This time of year, we often hear the greeting "Happy Holidays." Are we really happy just because the holidays are here? Or is there a way to be happy all year long?
We are as happy as we decide to be. No one can tell us to be happy. Happiness is a state of mind.
Benjamin Franklin was concluding a moving speech on the guarantees of the Constitution when a heckler shouted out, "Aw, those words don't mean anything. Where's all the happiness you say it guarantees us?" Franklin smiled and calmly silenced his critic. "My friend, the Constitution only guarantees the American people the right to pursue happiness. You have to catch it yourself."
That's why my friend Wally "Famous" Amos said, "Happiness is an inside job." By the way, Wally makes lots of people happy with his cookies!
I believe we were born to be happy. The happiest people I know are not the richest or most attractive or even the best at what they do. The happiest people are those who discover that what they should be doing and what they are doing are the same things.
That's because happiness doesn't come from just doing what you like -- it's from liking what you do. True happiness lies in satisfaction, which has nothing at all to do with how much money you make or how many people report to you.
I recently received an email from a reader who wrote, "Happy people achieve better results and are typically more successful." I like to say: Make it your business to be happy and your business will be happy.
As a customer, you can surely tell the difference between a business that practices happiness and one that exists merely to make money. Businesses that are serious about succeeding find ways to make customers happy. Why do you think McDonald's sells Happy Meals? What makes Disneyland the "happiest place on earth"? Certainly, happiness hasn't hurt their bottom lines.
So where do you start on a path to happiness in business and life in general? Here are 10 commandments, inspired by "The Happiness Project" by Gretchen Rubin (Harper Collins, 2009), that might improve your outlook if you strive to follow them daily:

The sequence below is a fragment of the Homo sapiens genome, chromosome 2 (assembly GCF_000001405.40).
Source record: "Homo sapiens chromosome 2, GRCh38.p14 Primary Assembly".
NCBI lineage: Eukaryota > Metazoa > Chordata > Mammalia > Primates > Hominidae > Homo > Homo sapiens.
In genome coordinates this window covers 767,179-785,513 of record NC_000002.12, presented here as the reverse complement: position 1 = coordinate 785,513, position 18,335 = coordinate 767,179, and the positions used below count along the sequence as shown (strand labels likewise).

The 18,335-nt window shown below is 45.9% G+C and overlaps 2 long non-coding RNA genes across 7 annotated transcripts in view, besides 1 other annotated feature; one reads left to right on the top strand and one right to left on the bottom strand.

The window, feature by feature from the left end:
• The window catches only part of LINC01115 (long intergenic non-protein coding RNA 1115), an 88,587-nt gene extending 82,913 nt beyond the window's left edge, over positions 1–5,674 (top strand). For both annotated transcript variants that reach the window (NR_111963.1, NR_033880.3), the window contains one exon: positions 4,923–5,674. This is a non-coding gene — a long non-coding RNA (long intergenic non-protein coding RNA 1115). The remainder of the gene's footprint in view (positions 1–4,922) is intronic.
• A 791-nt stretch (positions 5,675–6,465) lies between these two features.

-- Take it easy.
-- Be yourself.
-- Handle your responsibilities.
-- Exercise understanding.
-- Face your fears.
-- Leave your worries behind.
-- Live honestly.
-- Behave positively.
-- Open your heart and mind.
-- Share your time, attention and talents with others.
There is an ancient Native American legend about a little-known tribe that was constantly at war with other tribes. They abused their religion and their families, had no morals or feelings for others and laughed at any kind of order. The violent tribe seemed doomed to wipe themselves off the face of the earth.
It troubled the old chief to see his people self-destruct, so he gathered a few of his trusted warriors and held a council to discuss how they could save their tribe from themselves. The wise chief decided the only thing to do was to take the secret of happiness and success away from those who abused it. They would hide it where no one would ever find it again, but where?
One man suggested they bury the secret of happiness and success deep in the earth. But the chief said, "No, for man will dig deep down in the earth and find it."
Another said to sink the secret into the dark depths of the deepest ocean. But again the chief replied, "No, man will learn to dive into the dark depth of the ocean and will find it."
A third thought they should take it to the top of the highest mountain and hide it there. But again the chief said, "No, man will eventually climb even the highest of mountains and find it."
Finally the old chief had the answer: "Here is what we will do with the secret of happiness and success. We will hide it deep inside of man himself, for he will never think to look for it there."
And the chief was correct. To this day, according to that old legend, people have been searching all over the earth -- digging, diving and climbing -- searching for something that they already possess within themselves.
Lucky for you, you now know the secret.
Mackay's Moral: Happiness can be thought, taught and caught -- but not bought.